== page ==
Flag waving and fireworks for the Aussies, and a long weekend for us. And boy is it hot. Not so much hot, but sticky gross humid. I know, we can't complain when it's in the minus twenties in Fredericton, so I won't. Just know that we are now forced to go to the beach regularly. Okay, that was unfair. But think of Edie, who gets to show off her new hot pink bikini bottoms. She allows about four waves to crash around her before she gets upset; the controlled environment of her bathtub is much more to her liking.
I've been watching a fair bit of cricket lately, it being mid-season and all. The Aussies are engaged in a series with South Africa, and I must admit, it is a bit intriguing. Plenty of strategy involved that kind of makes up for the lack of excitement. I'm sure Laura is thrilled to know that I've adopted yet another sport.
So the title of this post is actually the subject as well. I have always been a bit of an obsessive about on-the-street greetings. Growing up in a small town (Miramichi), we learned that it was impolite to pass someone on the street without saying hello. Since then I've lived in Halifax, Fredericton, and Brisbane, and you might be surprised, but the largest city (Brisbane at >1 million) has people that are more likely to say hello to you than Halifax or Fredericton, the latter city having a deserved reputation as being a bit snooty.
To me it's also not only the frequency with which people greet others on the street, but also how they do it. Miramichiers and folks from other small Atlantic Canadian communities (Fredericton excepted) give the short nod in a downward direction, often accompanied by a "how's she goin'?" (to which a Miramichier would reply "the very best!"). While living in Halifax during my undergrad days amongst people from "away" (i.e. southern Ontario), I learned that Upper Canadians do not nod at you the way Maritimers do. Instead they give an upward thrust to the head, in a way that always came across to me as a bit arrogant. Where the Maritimer gives a downward nod that speaks of humility, perhaps mixed with a bit of shame at our collective poverty, the Upper Canadian's nod speaks of pride and confidence. Who knows, maybe with Ontario becoming a have-not province, the frequency of upward head nods will decrease.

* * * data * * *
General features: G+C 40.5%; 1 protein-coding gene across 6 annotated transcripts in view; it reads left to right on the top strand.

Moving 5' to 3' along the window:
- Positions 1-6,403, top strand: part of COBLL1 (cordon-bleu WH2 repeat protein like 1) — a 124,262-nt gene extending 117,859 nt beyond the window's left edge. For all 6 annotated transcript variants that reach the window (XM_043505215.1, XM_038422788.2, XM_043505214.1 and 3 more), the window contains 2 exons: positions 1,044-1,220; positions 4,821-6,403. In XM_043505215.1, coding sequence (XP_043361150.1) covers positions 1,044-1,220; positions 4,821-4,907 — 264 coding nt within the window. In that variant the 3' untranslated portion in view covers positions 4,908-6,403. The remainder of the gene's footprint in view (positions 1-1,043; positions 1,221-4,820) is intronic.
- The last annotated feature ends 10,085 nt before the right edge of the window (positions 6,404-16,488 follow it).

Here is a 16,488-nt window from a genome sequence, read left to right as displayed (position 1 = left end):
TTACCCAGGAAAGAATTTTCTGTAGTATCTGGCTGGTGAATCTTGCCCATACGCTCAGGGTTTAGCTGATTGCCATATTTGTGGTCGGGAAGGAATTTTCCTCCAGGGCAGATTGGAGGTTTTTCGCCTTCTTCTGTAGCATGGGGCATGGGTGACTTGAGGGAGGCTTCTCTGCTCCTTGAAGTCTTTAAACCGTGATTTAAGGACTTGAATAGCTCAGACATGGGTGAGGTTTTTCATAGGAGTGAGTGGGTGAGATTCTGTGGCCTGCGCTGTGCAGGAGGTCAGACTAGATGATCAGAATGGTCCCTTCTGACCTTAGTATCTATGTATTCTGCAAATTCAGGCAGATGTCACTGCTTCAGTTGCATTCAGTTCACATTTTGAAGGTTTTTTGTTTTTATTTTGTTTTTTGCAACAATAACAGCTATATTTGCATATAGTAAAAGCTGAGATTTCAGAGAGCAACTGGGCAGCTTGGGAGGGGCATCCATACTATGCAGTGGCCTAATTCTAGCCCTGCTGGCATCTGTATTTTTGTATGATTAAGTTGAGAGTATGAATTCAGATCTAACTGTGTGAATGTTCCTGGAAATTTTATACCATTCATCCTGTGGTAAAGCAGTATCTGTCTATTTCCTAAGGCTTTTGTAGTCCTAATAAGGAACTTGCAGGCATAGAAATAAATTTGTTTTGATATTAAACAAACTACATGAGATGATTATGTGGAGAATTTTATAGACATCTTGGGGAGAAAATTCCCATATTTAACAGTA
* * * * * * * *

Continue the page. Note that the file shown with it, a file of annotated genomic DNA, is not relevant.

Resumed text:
Of course, it is likely that these head movements as greetings are borrowed and altered from other cultures. In the 1000 page epic novel "Shantaram" (highly recommended by the way), author Gregory David Roberts, an Australian hiding from the law in Bombay, writes about the Indian head wiggle:
"No discovery pleased me more, on that first excursion from the city, than the full translation of the famous Indian head wiggle...........What I learned, on the train, was that a universal message attached to the gesture, when it was used as a greeting, which made it uniquely useful........Gradually, I realised that the wiggle of the head was a signal to others that carried an amiable and disarming message: I'm a peaceful man. I don't mean any harm."
So there you have it. The subtleties of human behaviour. No doubt wherever you are reading this there are unique body movements that carry social messages. That brings us to Australia. Just when I thought there were no other ways to move your head in greeting, I began noticing that Aussies do yet another variation, a sideways jerk of the head. Not up, not down, but sideways. The message it sends is reminiscent of the stereotypical Aussie persona, carefree and bold.
So when you see someone on the street, give them a hello (or in Bermuda, a "y'all right?") and a head nod, preferably one in the downward direction.